Our first trip outside of Addis Ababa was to Bahir Dar in Northern Ethiopia. I rose early to catch our short one hour flight and could hardly contain my excitement at finally being able to see the Ethiopian countryside. I had many pictures in my head of what I imagined it would be like and I was in no way disappointed.
I had been in the thick of the chaos and crazed life of Addis Ababa, Ethiopia’s capital for four full days when it was time to head out and see the more rural parts of the country, where over 85% of Ethiopia’s population of 90 million live.
Northern Ethiopia has a wow factor that cannot be denied. Known as the Historical Circuit, this region has bragging rights to over two millennia of ancient history ranging from the world-famous tombs of Aksum, to the captivating castles of Gonder and the jaw-dropping Danakil Depression whose lava lake and plains is a must-see for adventure travelers.
We were headed to Bahir Dar, a lovely town of about 170,000 located on the majestic Lake Tana and sometimes referred to as the Ethiopian Riviera given her palm-tree lined streets and stunning deep blue lake, the largest lake in Ethiopia and the source of the Blue Nile. Bahir Dar would be our base for two days while we reported on newborn health in the surrounding area.
As soon as we stepped off the plane in Bahir Dar, I was struck by the purity of the air and the lush, vibrant green color of the land. The scent of an early morning rain still hung in the air something that was becoming more common as Ethiopia entered the rainy season of June, July and August.
All six of our drivers had left the night before from Addis taking the eight-hour drive north to meet us in Bahir Dar. We would be traveling on some of Ethiopia’s notoriously bumpy, muddy, dirt roads to reach Mosebo Village the following day and the only way to reach the rural parts of Ethiopia is by Land Cruiser. Over the next ten days, we would be spending a lot of time with the drivers and it was a great way to learn about the history and culture of Ethiopia.
I have never in my life traveled in caravan of six big white Land Cruisers and I was amused by the kind of reaction and attention we received. As most Ethiopians do not have cars especially given the fact that 85% live outside of cities and earn their living from the land, big white Land Cruisers always meant one of two things: NGO or faranji (foreigner). Our caravan always got stares, waves, smiles and whenever we stopped, running children. It was something I could never get used to, being a sort of celebrity to a mass of smiling strangers. I had desperately wished I had stashed my bag with school pens and notebooks to hand out to the beaming children, whose beautiful, curious smiles warmed my heart.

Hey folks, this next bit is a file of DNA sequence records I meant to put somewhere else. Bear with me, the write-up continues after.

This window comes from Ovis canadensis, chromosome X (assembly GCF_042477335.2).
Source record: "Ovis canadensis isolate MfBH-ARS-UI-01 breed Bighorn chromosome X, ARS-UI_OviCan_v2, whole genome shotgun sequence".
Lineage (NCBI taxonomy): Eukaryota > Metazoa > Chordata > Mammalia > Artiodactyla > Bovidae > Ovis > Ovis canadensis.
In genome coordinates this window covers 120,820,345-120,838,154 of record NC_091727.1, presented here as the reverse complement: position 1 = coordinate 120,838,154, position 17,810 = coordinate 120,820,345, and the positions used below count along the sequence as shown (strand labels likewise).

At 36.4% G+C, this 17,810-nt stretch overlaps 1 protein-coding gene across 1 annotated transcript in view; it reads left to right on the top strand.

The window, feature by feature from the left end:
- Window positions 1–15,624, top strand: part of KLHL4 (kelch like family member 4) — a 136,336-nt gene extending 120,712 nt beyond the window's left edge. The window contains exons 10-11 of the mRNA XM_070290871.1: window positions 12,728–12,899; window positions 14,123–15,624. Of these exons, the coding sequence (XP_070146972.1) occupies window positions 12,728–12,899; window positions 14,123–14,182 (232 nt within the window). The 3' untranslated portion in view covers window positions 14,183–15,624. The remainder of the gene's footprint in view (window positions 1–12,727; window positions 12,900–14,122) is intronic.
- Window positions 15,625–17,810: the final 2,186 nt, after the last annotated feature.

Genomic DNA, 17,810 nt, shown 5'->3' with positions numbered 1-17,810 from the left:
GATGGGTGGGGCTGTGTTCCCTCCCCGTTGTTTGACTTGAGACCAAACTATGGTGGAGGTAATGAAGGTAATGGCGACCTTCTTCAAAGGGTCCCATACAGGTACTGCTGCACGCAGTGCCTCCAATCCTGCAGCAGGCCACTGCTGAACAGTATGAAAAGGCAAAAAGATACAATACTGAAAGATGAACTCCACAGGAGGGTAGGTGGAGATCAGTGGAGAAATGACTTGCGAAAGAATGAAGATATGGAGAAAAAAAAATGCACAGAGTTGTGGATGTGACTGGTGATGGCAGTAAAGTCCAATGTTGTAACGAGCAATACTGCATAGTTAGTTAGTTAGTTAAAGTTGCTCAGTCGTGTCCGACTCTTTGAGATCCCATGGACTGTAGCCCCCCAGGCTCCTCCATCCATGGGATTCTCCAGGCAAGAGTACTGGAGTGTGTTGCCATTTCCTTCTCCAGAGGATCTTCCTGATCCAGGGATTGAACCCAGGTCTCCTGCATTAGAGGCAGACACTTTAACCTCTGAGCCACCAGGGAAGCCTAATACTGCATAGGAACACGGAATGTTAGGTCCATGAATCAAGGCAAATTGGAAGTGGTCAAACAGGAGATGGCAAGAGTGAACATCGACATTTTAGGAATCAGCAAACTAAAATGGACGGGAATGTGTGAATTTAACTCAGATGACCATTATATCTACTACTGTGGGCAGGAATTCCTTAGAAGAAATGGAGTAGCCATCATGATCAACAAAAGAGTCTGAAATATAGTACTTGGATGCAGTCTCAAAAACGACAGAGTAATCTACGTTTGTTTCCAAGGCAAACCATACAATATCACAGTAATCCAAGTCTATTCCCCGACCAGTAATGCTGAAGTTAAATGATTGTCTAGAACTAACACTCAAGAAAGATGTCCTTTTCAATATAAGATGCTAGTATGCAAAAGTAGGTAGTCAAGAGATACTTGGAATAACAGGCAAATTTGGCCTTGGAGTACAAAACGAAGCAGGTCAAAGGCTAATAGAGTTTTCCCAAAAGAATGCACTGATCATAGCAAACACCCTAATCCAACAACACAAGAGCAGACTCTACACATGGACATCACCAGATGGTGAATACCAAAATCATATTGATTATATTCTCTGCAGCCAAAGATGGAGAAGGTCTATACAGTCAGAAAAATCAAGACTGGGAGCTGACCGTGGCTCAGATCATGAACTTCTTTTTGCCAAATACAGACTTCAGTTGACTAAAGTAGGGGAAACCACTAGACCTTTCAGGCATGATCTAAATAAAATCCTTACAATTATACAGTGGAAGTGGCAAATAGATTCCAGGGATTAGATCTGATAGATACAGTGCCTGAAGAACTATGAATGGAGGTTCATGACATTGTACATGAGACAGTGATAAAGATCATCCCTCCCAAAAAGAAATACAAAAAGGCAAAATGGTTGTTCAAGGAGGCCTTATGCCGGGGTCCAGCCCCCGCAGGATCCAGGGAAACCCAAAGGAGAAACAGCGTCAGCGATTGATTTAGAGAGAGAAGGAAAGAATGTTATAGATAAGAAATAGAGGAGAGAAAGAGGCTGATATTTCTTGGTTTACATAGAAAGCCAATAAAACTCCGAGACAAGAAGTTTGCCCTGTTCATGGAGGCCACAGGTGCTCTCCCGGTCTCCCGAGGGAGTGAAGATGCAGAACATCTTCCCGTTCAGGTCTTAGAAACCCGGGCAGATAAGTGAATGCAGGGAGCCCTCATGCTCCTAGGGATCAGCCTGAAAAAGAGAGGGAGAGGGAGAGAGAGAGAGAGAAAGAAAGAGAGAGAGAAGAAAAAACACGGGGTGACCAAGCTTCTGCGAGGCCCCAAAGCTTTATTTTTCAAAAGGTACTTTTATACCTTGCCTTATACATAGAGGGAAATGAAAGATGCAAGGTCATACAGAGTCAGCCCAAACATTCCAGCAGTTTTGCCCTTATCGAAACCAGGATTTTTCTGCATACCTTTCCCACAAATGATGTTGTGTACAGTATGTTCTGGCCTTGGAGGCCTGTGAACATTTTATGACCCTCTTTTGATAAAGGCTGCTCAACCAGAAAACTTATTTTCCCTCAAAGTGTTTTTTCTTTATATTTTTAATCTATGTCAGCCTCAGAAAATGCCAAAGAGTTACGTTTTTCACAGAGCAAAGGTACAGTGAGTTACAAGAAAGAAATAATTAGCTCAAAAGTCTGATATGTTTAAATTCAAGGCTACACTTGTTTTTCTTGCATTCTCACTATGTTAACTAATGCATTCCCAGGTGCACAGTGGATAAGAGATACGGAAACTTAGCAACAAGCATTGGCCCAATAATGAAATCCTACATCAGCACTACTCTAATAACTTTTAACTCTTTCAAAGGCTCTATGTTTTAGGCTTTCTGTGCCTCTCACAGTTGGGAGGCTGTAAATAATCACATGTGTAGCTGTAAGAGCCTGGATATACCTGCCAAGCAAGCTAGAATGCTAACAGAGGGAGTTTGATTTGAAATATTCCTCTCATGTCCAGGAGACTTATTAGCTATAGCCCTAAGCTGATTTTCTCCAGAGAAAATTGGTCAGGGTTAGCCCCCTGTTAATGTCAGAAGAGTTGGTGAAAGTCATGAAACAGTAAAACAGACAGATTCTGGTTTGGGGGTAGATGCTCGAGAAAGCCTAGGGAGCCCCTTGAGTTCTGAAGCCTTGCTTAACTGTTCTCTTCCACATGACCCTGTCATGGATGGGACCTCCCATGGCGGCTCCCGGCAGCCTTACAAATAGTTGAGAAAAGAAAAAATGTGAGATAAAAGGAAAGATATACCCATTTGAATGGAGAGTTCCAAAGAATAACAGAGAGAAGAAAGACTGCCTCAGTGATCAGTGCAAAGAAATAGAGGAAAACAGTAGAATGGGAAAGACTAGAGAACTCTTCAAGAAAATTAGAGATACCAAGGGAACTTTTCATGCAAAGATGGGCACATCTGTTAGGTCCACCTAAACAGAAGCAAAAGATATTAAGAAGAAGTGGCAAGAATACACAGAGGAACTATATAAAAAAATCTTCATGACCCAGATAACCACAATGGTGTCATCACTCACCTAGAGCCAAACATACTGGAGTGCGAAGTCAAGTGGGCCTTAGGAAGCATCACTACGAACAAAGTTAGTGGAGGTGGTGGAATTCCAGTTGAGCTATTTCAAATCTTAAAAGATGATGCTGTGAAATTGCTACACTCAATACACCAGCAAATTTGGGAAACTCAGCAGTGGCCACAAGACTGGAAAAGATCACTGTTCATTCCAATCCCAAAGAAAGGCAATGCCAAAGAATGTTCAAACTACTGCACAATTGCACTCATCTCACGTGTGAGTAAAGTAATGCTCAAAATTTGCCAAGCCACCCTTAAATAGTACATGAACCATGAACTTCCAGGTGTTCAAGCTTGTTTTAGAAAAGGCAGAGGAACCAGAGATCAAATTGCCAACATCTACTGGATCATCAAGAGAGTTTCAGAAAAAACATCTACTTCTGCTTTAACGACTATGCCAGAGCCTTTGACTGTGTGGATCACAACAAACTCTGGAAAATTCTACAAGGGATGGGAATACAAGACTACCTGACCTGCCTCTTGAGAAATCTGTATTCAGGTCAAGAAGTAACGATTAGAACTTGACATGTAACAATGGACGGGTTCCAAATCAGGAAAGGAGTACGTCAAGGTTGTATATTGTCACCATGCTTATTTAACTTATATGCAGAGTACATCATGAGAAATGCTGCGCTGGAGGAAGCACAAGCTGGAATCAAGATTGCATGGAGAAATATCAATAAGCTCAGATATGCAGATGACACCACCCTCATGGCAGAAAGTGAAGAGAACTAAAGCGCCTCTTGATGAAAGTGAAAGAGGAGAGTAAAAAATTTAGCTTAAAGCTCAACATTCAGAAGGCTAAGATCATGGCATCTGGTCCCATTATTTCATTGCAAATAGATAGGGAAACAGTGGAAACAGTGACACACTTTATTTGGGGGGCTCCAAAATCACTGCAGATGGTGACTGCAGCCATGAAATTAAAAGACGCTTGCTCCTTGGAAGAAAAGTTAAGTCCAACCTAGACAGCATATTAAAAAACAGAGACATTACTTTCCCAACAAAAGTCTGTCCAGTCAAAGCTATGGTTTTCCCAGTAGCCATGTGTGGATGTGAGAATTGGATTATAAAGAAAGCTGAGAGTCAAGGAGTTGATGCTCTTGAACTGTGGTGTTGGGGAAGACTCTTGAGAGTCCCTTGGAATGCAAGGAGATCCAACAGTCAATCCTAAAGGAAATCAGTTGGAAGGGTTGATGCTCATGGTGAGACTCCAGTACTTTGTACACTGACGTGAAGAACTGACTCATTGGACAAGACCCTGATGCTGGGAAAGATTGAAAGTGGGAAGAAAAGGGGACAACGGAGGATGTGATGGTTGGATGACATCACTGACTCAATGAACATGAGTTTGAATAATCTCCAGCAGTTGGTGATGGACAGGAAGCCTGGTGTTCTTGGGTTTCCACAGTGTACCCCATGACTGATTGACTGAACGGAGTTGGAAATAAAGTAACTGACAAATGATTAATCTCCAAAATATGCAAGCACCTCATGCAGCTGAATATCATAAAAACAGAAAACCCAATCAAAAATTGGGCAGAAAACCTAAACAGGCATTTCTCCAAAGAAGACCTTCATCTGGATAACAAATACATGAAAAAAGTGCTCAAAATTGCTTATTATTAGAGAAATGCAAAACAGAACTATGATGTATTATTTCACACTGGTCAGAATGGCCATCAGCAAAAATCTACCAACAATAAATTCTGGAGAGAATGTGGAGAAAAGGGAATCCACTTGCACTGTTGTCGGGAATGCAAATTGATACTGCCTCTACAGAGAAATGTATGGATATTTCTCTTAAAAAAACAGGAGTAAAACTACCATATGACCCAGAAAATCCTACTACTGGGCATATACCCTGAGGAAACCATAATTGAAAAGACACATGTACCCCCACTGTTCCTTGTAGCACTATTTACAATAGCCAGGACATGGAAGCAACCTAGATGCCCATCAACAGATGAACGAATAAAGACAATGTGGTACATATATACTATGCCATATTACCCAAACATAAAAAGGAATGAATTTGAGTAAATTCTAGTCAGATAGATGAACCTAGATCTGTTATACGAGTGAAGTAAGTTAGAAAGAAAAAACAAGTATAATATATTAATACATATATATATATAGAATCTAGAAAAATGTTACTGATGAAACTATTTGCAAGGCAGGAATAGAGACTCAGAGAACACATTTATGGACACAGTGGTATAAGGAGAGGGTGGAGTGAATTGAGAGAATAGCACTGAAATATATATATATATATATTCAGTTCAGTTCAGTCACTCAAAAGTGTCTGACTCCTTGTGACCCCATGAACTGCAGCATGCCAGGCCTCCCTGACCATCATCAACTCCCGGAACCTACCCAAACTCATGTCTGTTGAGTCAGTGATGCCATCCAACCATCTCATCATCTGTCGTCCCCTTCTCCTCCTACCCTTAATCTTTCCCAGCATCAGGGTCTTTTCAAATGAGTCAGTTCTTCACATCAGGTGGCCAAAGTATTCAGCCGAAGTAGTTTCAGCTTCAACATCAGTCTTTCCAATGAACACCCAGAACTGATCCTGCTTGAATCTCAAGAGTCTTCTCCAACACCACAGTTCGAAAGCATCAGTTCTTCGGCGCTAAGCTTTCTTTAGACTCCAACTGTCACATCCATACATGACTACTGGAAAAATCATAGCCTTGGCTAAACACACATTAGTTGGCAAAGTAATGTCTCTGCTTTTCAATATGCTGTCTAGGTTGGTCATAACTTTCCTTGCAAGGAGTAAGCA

I was awed by the drastic difference by Bahir Dar’s lush, peaceful beauty compared with the gritty, chaotic mayhem of Addis Ababa. It felt like being in two completely different worlds that somehow coexist and are not too far away.
Mule trains are the main form of transport throughout rural Ethiopia and also in smaller towns outside of the capital.
As soon as you enter town, “Bajajs” are the common mode of transportation and can be seen rambling around everywhere.
The palm tree-lined streets are indeed reminiscent of the Riviera and added a peaceful feeling to a rather bustling place.
We arrived the Avanti Hotel, our home for the next two days, and I was spellbound by the beauty of this magical place, Bahir Dar. There before my eyes was the Ethiopian Riviera, Lake Tana, in all her glory and my heart was smiling.
Our hotel had a pretty stellar view as well, a view I could get used to.
Best of all was the magical sunset over Lake Tana. I could hardly wait to see more!
Stay tuned…chasing hippos on Lake Tana and exploring the ancient island monasteries is next!